Saturday, August 9, 2008
It is said that 90% of what we say each day is unimportant. Frivolous conversation. If you think about it, that is probably true. There are some occupations where that percentage would be lower. Can you imagine a 911 operator answering the phone with, "Hey, how's it going? How's the family? How 'bout those Tigers?" So, there are some situations, where it is important to talk about things that matter. At least, things that matter to the other person. The problem is that often times we don't listen to what people are saying. "What"? Exactly. Or, you try and cover it up by just agreeing with the person telling you something. I worked with a guy in Electronics. People would ask him questions about cd players or TV's. He didn't know much about technical issues, so he would just agree with the customers. I wonder how many customers bought a cd player thinking it was a DVD player and wondering why it wasn't working right. They let him go, because he wasn't very smart. When I was told they were letting him go, I told them that it was his birthday that day. They had missed that important bit of information before letting him go. Another example of why one needs to listen. When my friend B.J. died, some people said they had no idea she had problems. They didn't listen. When I was having some serious problems, some people close to me wouldn't listen. If you make a conscious effort not to listen, that can be very hurtful, but that is probably another discussion for later. My father had a favorite sermon called "Are You Listening?". So, are you listening? I may be vague with some of my references, especially as it relates to love, as I have a very hard time expressing that. But, listen. Maybe you will hear something important. At least 10% of the time.
Friday, August 8, 2008
Today is the start of the Summer Olympic Games in China. 8-8-08. Apparently, the number "8" is good luck in China. Much like "7" is in the US. In many ways, these Olympics are coming off as being the sporting event brought to you by NBC with as much hype as has been going on. But, the Olympics goes beyond that. They are supposed to be pure sport, and let's hope it happens without any problems, but since it is in China, you know there will be protests. That is something that is not new to the Olympics. I don't blame anyone who wants to get on TV to promote their cause, but let's step back and think about how much personal sacrifice it has taken the athletes to get there. Most of them have spent their entire lives to get to the Olympics. Many have no personal life. All they know is a gym or a pool. Some have had parents who wanted their child to be a star. They pushed their children to be better than the other kids. I don't agree with this. If a child wants to be the fastest swimmer or the best gymnast, then okay. I also like the idea of just three awards--gold, silver and bronze. They don't give awards to each contestant. You see that a lot now in schools. Every kid gets an award, whether they come in first or last. They don't want to give any kids a complex. As someone who frequently was last in races, I can tell you that if I got an award for being last, I would never have tried to do better. A highlight of my life was when I ran the 100-yard dash in 9.3, although the wind was behind my back, and it didn't count. I didn't get an award for it, but I did get a lot of people with open mouths, when I crossed the finish line. I never did that again. I have also won awards for acting. They didn't give them to everybody, just me. Imagine going to the Academy Awards. 5 actors are nominated, and all 5 get the award, because they didn't want to offend anyone. That's not how life works. Some win and some lose. In watching the coverage, the NBC folks said that this might be the biggest opportunity for the US to do great in the Olympics. Some athletes from other countries know they don't have a chance. It is just a big deal for them that they made it to the Olympics. What a horrible thing to say. One great thing about sport is that everyone has a chance. There are always upsets. So, don't be all high and mighty and think that we are better than you. I know this is a lot to think about, so enjoy the games. And, if your team doesn't win, just think--they got a trip to China out of it.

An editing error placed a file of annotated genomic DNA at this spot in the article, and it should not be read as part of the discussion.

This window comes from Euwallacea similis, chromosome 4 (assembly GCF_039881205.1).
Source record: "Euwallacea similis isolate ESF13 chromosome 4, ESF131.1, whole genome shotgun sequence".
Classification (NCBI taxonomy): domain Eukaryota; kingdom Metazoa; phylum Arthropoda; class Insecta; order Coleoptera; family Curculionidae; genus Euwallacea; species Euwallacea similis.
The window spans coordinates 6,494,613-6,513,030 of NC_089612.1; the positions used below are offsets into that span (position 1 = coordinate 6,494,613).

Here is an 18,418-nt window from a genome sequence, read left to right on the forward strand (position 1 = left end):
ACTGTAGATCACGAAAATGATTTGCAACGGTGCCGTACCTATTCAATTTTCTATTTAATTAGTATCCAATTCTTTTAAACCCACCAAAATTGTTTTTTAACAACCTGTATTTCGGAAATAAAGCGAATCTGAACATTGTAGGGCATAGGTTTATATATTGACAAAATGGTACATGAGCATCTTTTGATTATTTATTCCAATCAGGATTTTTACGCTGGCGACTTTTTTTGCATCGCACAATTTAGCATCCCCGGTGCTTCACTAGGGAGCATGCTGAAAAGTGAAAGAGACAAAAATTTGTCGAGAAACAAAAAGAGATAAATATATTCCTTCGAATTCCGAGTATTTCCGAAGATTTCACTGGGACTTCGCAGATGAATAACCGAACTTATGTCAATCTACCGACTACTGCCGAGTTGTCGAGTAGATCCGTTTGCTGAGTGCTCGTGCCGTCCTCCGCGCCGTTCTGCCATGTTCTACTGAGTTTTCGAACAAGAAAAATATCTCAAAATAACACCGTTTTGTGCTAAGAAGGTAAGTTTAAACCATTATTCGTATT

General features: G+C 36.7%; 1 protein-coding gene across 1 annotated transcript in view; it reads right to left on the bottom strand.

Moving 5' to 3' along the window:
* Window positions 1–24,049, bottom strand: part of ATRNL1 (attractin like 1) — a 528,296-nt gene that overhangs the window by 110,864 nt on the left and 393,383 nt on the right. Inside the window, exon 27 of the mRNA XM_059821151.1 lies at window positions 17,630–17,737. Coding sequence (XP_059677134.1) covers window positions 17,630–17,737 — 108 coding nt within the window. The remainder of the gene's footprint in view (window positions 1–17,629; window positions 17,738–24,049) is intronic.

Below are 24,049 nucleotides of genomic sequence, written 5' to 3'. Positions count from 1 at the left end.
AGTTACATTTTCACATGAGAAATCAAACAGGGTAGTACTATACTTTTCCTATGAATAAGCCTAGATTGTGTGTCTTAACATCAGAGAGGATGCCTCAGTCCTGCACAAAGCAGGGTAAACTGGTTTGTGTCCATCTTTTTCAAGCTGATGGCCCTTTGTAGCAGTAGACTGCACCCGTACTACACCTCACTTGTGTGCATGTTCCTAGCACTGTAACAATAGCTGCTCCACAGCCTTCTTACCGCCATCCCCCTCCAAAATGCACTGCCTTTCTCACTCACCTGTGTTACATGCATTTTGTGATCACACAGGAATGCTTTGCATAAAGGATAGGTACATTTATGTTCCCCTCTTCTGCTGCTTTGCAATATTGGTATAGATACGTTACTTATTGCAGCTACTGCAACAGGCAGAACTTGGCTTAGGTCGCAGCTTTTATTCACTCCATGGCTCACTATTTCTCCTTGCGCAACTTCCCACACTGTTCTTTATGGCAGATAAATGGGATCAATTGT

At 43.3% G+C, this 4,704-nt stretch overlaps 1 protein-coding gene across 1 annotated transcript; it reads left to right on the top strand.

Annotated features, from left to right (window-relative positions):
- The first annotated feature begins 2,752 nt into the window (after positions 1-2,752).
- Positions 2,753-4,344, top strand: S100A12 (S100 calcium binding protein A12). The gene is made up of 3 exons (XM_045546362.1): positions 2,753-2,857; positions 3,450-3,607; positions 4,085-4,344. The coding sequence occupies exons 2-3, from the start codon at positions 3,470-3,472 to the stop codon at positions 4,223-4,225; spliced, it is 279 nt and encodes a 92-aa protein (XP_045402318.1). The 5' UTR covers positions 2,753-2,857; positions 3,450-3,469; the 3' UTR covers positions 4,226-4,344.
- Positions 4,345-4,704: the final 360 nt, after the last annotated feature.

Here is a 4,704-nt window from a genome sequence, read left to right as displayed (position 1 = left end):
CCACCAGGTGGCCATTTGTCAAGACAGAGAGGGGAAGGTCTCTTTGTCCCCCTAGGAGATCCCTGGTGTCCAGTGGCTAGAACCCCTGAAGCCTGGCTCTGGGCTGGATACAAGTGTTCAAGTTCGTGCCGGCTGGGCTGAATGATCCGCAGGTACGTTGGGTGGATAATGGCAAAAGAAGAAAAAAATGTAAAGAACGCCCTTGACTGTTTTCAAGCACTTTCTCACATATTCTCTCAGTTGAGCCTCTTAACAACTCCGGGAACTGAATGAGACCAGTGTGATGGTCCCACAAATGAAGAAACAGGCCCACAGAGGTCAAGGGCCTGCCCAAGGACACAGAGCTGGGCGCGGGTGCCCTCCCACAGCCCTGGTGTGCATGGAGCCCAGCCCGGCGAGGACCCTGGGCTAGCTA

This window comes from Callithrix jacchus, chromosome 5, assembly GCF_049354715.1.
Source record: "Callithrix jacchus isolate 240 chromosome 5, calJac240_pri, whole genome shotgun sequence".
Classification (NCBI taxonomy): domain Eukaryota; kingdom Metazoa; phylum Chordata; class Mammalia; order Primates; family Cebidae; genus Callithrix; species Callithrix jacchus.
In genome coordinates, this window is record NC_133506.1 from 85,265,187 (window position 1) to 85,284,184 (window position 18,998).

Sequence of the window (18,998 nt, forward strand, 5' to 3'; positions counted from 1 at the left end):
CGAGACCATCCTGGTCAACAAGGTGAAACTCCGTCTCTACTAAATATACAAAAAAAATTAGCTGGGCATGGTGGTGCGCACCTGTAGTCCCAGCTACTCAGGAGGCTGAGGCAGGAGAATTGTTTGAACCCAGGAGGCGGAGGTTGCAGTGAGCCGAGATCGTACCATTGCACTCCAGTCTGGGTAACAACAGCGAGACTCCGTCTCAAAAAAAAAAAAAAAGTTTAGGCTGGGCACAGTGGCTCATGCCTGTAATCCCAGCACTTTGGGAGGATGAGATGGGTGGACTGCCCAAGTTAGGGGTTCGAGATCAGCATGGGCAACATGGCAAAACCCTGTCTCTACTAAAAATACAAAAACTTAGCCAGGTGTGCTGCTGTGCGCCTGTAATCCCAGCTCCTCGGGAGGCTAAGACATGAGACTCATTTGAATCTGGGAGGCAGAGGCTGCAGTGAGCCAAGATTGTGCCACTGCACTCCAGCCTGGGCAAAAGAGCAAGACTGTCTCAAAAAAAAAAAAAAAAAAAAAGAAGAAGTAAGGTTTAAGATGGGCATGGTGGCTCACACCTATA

Thursday, August 7, 2008